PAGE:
When the Dick Act increased federal oversight of the National Guard, making it difficult for states to discriminate against black units, some states chose to disband them rather than issuing new arms and equipment.— Roger D. Cunningham, 2011.
African American units continued to serve where permitted, including the District of Columbia, Maryland, Connecticut, Massachusetts, Ohio, Illinois, and New York.
A well-known internet meme cites the Dick Act as an argument against proposed gun control laws and regulations. However, the meme is inaccurate and cannot be relied on as an argument against the regulation of firearms. To cite one example, the meme claims the Dick Act "cannot be repealed." In fact parts of the Dick Act were effectively repealed when it was modified by the Militia Act of 1908, the National Defense Act of 1916, the National Defense Act of 1920, and the National Defense Act Amendments of 1933.
- Act of Jan. 21, 1903, 47th Congress, 2nd session, chapter 196, 32 Stat. 775-780.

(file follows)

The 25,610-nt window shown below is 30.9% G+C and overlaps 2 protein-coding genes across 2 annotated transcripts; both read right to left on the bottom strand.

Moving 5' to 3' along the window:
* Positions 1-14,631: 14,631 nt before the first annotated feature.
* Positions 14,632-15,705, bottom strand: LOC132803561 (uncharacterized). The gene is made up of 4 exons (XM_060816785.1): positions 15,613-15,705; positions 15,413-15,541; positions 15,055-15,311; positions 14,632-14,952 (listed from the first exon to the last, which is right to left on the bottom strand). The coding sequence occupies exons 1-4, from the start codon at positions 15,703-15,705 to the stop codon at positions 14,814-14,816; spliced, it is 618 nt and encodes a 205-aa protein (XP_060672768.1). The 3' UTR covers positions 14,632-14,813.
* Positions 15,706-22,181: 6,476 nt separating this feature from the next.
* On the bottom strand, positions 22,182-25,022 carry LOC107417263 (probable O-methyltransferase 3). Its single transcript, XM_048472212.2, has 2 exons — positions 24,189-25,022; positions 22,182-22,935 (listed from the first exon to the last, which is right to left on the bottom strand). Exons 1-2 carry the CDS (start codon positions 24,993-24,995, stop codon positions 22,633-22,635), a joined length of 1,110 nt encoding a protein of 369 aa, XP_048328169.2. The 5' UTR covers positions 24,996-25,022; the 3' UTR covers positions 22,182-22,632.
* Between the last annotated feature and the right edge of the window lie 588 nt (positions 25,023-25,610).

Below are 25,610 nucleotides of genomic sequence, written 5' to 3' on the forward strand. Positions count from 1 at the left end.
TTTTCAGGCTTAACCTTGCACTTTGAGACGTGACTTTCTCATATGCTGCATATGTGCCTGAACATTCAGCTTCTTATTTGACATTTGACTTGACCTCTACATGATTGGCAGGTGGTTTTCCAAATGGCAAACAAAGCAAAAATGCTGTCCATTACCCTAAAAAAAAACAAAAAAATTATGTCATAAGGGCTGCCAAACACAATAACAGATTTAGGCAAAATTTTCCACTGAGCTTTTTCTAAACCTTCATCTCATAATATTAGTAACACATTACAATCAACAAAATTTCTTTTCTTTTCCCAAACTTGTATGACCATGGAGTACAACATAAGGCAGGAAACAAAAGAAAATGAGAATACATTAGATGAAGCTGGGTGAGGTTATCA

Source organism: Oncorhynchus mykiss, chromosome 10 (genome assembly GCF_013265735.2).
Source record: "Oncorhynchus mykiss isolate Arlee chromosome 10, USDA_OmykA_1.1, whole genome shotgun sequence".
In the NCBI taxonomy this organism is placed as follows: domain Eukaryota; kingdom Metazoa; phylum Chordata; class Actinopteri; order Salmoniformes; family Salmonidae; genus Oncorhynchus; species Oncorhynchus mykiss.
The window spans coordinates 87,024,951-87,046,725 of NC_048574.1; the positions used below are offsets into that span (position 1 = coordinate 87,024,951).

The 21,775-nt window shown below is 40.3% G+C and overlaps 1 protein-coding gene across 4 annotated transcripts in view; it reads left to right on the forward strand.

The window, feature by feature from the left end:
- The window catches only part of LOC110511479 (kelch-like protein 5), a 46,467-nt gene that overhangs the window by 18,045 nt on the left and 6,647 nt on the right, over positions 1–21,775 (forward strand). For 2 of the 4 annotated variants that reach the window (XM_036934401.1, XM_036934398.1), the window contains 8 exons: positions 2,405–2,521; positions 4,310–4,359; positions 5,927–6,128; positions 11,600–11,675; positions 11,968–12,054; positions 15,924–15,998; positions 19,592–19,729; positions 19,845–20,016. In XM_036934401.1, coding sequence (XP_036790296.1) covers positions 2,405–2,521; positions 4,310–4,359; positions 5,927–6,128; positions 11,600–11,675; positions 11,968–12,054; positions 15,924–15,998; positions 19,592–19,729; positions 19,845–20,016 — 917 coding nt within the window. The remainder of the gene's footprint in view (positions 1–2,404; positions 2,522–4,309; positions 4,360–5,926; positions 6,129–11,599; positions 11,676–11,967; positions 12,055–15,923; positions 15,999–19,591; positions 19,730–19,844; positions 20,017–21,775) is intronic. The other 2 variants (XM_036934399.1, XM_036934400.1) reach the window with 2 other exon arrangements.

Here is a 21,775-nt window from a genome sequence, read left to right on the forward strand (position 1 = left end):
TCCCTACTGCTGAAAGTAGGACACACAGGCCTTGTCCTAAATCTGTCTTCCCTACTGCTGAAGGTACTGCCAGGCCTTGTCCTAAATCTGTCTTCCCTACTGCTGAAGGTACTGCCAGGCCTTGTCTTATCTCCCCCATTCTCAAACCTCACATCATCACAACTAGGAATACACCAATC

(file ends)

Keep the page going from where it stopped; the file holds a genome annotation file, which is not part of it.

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- Ross, Kelley L. (August 2000). "I Am A Union Man". Retrieved December 23, 2015.
- Glasrud, Bruce A., editor (2011). Brothers to the Buffalo Soldiers: Perspectives on the African American Militia and Volunteers, 1865-1917. Columbia, MO: University of Missouri Press. pp. 63–64. ISBN 978-0-8262-1904-6.
- Scott, Emmett Jay (1919). Scott's Official History of the American Negro in the World War. Chicago, IL: Homewood Press. pp. 33–34.
- David Sterling, Billings Gazette, Letter to the Editor, Dick Act Invalidates So-Called Gun Control, February 7, 2013
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- Official General Conference Proceedings. Washington, DC: National Guard Association of the United States. 1978. p. 36.
- United States House Committee on Government Operations, Subcommittee on Intergovernmental Relations (1958). Hearing Record: Federal-State-Local Relations. Washington, DC: US Government Printing Office. p. 1418.
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- William M. Donnelly. "The Root Reforms and the National Guard". United States Army. Retrieved 2009-09-13.